Amid plans to phase down HFCs in Australia, AJ Baker & Sons and Italy’s Epta Group are together increasing the installation of natural refrigerant-based systems in the sunny country, with over 300 cascade CO2 installations, six CO2 liquid recirculation plants, and most recently, 10 transcritical CO2 installations up and running. Next will be the official launch of Epta’s latest innovation designed for warm climates, the Full Transcritical Efficiency (FTE) concept.
Steve Laing, national commercial manager at Epta Australia, and Mike Baker, managing director of Australia-based AJ Baker & Sons, told Accelerate Australia & NZ how their history of close collaboration has led to world-class innovation and how their results are having an effect on the entire natural refrigerant industry.
None of this was built overnight. The foundations of their success, says Laing, are a combination of time and communications. “The relationship between Epta and AJ Baker has evolved over the course of 20+ years of close collaboration,” Baker said.
“The success is built around transparency, with a strong communication channel – particularly with CO2 technology, which is constantly evolving. We have to rapidly leverage from one another’s experience,” Epta’s Laing explained.
Baker says that AJ Baker & Sons – which is based in Perth and has branches in Brisbane, Sydney, Melbourne, Adelaide and Bunbury – is able to leverage the know-how Epta brings from Europe to provide their customers with the best possible solutions and to give their business a competitive advantage.
Climate: Presenting challenges and opportunities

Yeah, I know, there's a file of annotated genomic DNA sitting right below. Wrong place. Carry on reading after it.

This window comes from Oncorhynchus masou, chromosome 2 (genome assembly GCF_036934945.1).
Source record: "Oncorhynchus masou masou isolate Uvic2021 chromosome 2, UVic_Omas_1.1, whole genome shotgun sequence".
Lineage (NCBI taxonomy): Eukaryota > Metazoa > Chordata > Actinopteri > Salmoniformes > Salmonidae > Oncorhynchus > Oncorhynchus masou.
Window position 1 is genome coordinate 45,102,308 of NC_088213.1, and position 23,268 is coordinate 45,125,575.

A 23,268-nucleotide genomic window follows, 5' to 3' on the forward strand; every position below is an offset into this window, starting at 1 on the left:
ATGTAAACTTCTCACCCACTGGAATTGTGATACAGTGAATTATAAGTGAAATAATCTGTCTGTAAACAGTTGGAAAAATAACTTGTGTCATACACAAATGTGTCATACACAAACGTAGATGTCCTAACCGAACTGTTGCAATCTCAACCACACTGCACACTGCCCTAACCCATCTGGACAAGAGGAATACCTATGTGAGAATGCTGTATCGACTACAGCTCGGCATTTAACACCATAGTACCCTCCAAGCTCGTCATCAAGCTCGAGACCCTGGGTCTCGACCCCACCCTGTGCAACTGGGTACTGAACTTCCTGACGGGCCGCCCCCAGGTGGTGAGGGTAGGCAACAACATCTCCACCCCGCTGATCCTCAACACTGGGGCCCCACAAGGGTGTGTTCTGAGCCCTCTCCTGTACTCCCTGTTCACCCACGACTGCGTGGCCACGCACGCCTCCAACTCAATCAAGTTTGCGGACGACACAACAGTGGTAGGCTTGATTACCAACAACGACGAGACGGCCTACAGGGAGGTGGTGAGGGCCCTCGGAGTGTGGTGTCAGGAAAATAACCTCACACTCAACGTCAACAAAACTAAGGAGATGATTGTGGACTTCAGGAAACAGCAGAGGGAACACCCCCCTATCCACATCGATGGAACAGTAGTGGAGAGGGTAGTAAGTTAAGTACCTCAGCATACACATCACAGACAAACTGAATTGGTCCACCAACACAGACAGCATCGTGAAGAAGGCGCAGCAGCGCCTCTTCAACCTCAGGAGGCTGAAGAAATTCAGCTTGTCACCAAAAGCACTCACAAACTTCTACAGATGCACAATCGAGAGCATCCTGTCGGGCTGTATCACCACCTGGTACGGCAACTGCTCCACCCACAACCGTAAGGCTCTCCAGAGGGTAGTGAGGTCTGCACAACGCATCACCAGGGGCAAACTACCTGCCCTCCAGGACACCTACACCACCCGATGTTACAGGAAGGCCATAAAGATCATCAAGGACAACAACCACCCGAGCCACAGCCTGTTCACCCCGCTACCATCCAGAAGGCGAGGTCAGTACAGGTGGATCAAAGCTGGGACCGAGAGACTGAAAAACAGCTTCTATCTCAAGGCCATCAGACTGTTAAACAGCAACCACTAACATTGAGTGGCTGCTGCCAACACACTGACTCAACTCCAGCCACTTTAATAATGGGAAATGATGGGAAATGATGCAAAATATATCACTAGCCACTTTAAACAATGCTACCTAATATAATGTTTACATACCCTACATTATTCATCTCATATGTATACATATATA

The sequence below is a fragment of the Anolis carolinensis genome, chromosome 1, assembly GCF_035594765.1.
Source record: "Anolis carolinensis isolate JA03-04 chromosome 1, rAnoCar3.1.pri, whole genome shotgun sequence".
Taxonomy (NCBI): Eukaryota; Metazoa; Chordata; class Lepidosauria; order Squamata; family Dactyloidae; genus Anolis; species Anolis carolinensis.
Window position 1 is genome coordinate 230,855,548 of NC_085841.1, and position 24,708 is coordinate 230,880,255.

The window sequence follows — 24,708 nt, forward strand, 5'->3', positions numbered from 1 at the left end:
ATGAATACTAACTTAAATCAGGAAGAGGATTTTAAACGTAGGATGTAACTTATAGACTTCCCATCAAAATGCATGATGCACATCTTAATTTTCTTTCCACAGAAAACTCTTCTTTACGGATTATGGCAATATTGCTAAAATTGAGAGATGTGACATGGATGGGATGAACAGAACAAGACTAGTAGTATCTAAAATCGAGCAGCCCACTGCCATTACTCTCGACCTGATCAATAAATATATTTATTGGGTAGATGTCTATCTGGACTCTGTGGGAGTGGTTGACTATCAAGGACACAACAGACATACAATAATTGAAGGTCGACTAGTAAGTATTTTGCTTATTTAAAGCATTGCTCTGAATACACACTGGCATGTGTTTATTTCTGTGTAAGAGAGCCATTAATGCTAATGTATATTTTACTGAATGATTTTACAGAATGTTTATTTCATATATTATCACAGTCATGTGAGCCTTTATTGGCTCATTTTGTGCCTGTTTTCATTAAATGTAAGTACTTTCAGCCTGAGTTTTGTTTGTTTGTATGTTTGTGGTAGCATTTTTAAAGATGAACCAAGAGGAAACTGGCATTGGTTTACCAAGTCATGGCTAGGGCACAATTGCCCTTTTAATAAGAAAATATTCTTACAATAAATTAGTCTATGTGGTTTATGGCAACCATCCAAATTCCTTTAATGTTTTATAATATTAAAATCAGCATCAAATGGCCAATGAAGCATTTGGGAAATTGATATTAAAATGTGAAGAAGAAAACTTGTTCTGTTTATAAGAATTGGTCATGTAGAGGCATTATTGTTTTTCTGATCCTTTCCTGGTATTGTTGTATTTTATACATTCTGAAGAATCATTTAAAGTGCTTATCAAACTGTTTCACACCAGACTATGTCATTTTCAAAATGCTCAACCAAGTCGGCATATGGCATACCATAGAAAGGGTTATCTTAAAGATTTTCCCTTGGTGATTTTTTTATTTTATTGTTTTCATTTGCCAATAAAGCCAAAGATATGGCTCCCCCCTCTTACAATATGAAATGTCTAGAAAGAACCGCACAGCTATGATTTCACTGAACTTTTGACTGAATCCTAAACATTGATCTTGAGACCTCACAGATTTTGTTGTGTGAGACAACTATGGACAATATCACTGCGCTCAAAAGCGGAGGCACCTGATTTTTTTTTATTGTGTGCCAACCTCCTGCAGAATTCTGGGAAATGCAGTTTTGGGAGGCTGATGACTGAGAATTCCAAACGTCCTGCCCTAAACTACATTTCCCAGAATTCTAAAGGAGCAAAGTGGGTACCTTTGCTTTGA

The Australian climate presents many challenges, but also many opportunities. Baker reveals how AJ Baker addressed these obstacles via several different methods.
“Our ten transcritical CO2 installations, which we’ve been able to in most of the [main] cities in Australia, have allowed us to look at different climatic conditions, different store sizes and different measures of gas cooler outlet temperature control, which is one of the most important things with transcritical CO2 in high ambient temperatures,” Baker said.
Laing reveals that the varied climate in Australia has proved to be a great test basin for adapting CO2 technology to different conditions.
“System designs across the country have varying configurations to adapt to local conditions. We have sites with high-pressure sub-coolers, adiabatic assistance, and pre-coolers,” he said.
Baker adds: “We are also installing parallel compression systems with 60 bar liquid as part of our ongoing system engineering.”
“We need to cater for ambient conditions from 0°C to 47°C air on to gas coolers so we are always testing new technologies that have the potential to add to the overall system performance,” he said.
This culture of constant testing and innovation led to one of Epta’s most recent innovation – the Full Transcritical Efficiency (FTE) concept – which debuted at EuroShop 2017.
The company currently has 13 systems operating to this blueprint in Europe and Australia, yet much of the testing was done in Australia.
“With Australia having higher ambient [temperature] conditions, this created an opportunity to conduct a field trial with AJ Baker to test Epta’s new FTE (Full Transcritical Efficiency).”Steve Laing, Epta Australia
“With Australia having the higher ambient conditions, this created an opportunity to conduct a field trial with AJ Baker to test Epta’s new FTE – commissioned north of Perth in October 2016 – which was released at EuroShop,” said Laing.
“We’re lucky enough to be one of the pioneers in Australia with the guys in Europe. We had one on trial since September last year,” said Baker.
“With the newly launched FTE system and the trials conducted over the previous 18 months, we are now able to prove to retailers that we can maintain efficiency in high ambients with transcritical CO2 in a simplified format,” added Laing.
“Epta & AJ Baker will continue to drive the technology in collaboration, further strengthening their partnership and ultimately supporting the retailer’s investments,” he said.